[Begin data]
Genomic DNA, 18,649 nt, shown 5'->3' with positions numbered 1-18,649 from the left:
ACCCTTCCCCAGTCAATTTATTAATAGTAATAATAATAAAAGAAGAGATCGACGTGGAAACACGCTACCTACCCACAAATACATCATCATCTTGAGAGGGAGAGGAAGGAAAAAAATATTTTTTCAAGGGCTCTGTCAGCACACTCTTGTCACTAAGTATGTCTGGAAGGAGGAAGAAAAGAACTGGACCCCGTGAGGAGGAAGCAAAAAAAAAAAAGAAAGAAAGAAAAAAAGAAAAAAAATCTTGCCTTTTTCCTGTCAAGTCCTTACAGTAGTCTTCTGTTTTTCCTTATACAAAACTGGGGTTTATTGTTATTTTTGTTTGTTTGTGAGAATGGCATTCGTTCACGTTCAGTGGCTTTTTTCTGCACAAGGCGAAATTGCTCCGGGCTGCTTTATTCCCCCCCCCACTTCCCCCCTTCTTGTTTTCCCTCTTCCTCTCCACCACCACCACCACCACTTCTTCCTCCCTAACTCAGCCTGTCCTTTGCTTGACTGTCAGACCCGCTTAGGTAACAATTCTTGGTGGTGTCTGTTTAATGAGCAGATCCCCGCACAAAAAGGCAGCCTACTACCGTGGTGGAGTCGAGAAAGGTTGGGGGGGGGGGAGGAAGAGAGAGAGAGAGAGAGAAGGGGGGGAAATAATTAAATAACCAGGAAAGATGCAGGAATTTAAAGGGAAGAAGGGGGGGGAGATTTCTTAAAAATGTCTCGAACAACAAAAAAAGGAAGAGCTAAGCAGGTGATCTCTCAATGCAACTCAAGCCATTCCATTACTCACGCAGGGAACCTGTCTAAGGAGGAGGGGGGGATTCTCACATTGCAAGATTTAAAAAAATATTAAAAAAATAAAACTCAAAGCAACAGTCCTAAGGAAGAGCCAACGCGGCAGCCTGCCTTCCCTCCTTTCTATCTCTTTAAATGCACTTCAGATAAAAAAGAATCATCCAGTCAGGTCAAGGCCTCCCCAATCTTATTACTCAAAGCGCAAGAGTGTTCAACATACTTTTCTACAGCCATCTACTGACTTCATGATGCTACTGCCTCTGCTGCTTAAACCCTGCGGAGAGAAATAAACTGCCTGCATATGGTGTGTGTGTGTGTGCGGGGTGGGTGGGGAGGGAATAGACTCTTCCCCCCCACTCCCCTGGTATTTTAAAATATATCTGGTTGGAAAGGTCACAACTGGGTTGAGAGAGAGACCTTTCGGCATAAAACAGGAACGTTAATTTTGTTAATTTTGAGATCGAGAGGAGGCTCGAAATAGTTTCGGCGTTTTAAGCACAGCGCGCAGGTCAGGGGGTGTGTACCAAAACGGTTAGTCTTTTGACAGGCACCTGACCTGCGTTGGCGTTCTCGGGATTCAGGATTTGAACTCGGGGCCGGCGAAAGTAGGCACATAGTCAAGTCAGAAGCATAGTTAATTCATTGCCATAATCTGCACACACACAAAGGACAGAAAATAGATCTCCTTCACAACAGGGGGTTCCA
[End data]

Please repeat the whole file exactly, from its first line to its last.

Genomic DNA, 18,649 nt, shown 5'->3' with positions numbered 1-18,649 from the left:
ACCCTTCCCCAGTCAATTTATTAATAGTAATAATAATAAAAGAAGAGATCGACGTGGAAACACGCTACCTACCCACAAATACATCATCATCTTGAGAGGGAGAGGAAGGAAAAAAATATTTTTTCAAGGGCTCTGTCAGCACACTCTTGTCACTAAGTATGTCTGGAAGGAGGAAGAAAAGAACTGGACCCCGTGAGGAGGAAGCAAAAAAAAAAAAGAAAGAAAGAAAAAAAGAAAAAAAATCTTGCCTTTTTCCTGTCAAGTCCTTACAGTAGTCTTCTGTTTTTCCTTATACAAAACTGGGGTTTATTGTTATTTTTGTTTGTTTGTGAGAATGGCATTCGTTCACGTTCAGTGGCTTTTTTCTGCACAAGGCGAAATTGCTCCGGGCTGCTTTATTCCCCCCCCCACTTCCCCCCTTCTTGTTTTCCCTCTTCCTCTCCACCACCACCACCACCACTTCTTCCTCCCTAACTCAGCCTGTCCTTTGCTTGACTGTCAGACCCGCTTAGGTAACAATTCTTGGTGGTGTCTGTTTAATGAGCAGATCCCCGCACAAAAAGGCAGCCTACTACCGTGGTGGAGTCGAGAAAGGTTGGGGGGGGGGGAGGAAGAGAGAGAGAGAGAGAGAAGGGGGGGAAATAATTAAATAACCAGGAAAGATGCAGGAATTTAAAGGGAAGAAGGGGGGGGAGATTTCTTAAAAATGTCTCGAACAACAAAAAAAGGAAGAGCTAAGCAGGTGATCTCTCAATGCAACTCAAGCCATTCCATTACTCACGCAGGGAACCTGTCTAAGGAGGAGGGGGGGATTCTCACATTGCAAGATTTAAAAAAATATTAAAAAAATAAAACTCAAAGCAACAGTCCTAAGGAAGAGCCAACGCGGCAGCCTGCCTTCCCTCCTTTCTATCTCTTTAAATGCACTTCAGATAAAAAAGAATCATCCAGTCAGGTCAAGGCCTCCCCAATCTTATTACTCAAAGCGCAAGAGTGTTCAACATACTTTTCTACAGCCATCTACTGACTTCATGATGCTACTGCCTCTGCTGCTTAAACCCTGCGGAGAGAAATAAACTGCCTGCATATGGTGTGTGTGTGTGTGCGGGGTGGGTGGGGAGGGAATAGACTCTTCCCCCCCACTCCCCTGGTATTTTAAAATATATCTGGTTGGAAAGGTCACAACTGGGTTGAGAGAGAGACCTTTCGGCATAAAACAGGAACGTTAATTTTGTTAATTTTGAGATCGAGAGGAGGCTCGAAATAGTTTCGGCGTTTTAAGCACAGCGCGCAGGTCAGGGGGTGTGTACCAAAACGGTTAGTCTTTTGACAGGCACCTGACCTGCGTTGGCGTTCTCGGGATTCAGGATTTGAACTCGGGGCCGGCGAAAGTAGGCACATAGTCAAGTCAGAAGCATAGTTAATTCATTGCCATAATCTGCACACACACAAAGGACAGAAAATAGATCTCCTTCACAACAGGGGGTTCCA